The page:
Additionally, U.S. Wholesale alleged that the competitive landscape and its own customers have also been harmed by the higher prices it has been forced to charge to recoup its own higher acquisition costs, as well as the increased prices that its customers have been forced to charge to consumers who patronize its stores.
U.S. Wholesale's complaint is similar to a prior complaint filed against Living Essentials in April 2015 in the Northern District of California, by two wholesalers alleging secondary-line Robinson-Patman price discrimination against Living Essentials for giving preferential pricing for the energy drink to larger companies such as the large retailer. 2 The Northern District of California denied class certification, holding that the plaintiff wholesalers' class definitions were too vague and that the "individualized proof of harm," required in Robinson-Patman secondary-line claim, created a bar to class certification. Following the denial of class certification, the case was dismissed with prejudice pursuant to a joint stipulation by the parties.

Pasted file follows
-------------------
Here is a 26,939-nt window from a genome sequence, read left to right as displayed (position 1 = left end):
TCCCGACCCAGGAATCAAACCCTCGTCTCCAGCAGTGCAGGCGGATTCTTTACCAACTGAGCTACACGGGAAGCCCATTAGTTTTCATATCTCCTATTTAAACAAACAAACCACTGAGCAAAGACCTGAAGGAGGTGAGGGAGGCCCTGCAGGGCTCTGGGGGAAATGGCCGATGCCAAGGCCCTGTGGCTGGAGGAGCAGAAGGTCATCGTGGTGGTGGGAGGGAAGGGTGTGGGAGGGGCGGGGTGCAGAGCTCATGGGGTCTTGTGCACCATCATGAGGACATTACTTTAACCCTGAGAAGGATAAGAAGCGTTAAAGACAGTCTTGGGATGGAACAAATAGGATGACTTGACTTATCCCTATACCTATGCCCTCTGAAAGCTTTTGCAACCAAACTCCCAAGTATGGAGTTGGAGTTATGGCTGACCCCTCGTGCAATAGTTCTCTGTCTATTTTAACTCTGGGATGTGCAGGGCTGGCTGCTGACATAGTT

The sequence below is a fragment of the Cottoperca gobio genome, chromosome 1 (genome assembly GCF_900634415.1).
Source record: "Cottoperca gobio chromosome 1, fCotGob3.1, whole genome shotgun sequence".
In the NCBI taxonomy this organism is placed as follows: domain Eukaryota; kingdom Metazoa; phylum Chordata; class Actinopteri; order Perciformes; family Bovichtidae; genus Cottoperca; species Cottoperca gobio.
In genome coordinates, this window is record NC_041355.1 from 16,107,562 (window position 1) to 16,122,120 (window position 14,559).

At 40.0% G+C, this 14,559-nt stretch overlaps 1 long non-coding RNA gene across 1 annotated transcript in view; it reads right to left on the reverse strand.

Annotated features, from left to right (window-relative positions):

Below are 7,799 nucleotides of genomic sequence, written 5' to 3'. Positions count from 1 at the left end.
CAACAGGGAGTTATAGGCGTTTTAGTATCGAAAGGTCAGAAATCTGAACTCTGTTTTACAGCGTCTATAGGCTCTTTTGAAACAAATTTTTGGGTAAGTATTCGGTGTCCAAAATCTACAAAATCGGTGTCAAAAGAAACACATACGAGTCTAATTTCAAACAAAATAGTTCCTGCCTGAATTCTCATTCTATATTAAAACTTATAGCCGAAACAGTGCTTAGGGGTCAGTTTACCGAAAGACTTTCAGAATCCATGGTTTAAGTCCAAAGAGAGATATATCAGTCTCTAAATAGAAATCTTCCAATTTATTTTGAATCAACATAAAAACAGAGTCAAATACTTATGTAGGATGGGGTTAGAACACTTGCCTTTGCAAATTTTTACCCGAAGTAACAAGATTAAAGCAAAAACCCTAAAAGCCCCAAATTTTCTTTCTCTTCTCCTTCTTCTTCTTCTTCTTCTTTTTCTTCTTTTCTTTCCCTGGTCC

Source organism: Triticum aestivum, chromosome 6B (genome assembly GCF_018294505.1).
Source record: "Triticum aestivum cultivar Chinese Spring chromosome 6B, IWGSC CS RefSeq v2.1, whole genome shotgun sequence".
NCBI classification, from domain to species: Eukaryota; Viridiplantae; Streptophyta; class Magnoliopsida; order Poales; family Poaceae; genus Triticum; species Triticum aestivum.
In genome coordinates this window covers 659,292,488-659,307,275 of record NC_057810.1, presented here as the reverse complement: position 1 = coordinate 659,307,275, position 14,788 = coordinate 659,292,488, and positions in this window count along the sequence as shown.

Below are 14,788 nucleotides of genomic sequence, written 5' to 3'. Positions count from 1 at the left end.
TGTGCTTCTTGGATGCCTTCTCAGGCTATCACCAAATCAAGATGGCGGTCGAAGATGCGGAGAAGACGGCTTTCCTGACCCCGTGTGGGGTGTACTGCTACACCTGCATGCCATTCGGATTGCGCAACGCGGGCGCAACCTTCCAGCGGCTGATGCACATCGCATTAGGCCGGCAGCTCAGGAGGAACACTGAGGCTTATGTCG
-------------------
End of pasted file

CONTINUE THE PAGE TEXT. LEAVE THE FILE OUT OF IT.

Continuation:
The U.S. Wholesale trial focused on the competition between the plaintiffs and the large retailer. "Secondary-line" cases require plaintiffs to show the existence of an injury caused by the contemporaneous greater wholesale prices that disfavored resellers are required to pay compared to favored resellers.
Representatives for the wholesalers testified that their businesses have steadily lost sales of 5-Hour Energy as their customers turn to the large retailer for cheaper prices, because they were never offered a manufacturer rebate or any other discount that would have enabled them to offer the energy drinks at a lower price.
Living Essentials' expert, on the other hand, argued that the wholesalers had not shown they were competing with the large retailer or that they had suffered any kind of competitive injury as a result of price discrimination. The expert testified that the wholesalers and the large retailer operate in different parts of the market and are not competitors. Living Essentials, the expert explained, employs a multi-level marketing strategy aimed at different distribution channels, with a separate focus on stores like the large retailer and convenience stores like the ones served by plaintiffs. In particular, the expert described how instant rebate coupons, issued to retailers like the large retailer and meant to encourage the large retailer's customers to try new products like 5-Hour Energy, would not work with wholesalers "because the convenience stores wouldn't pass on the discount to their customers."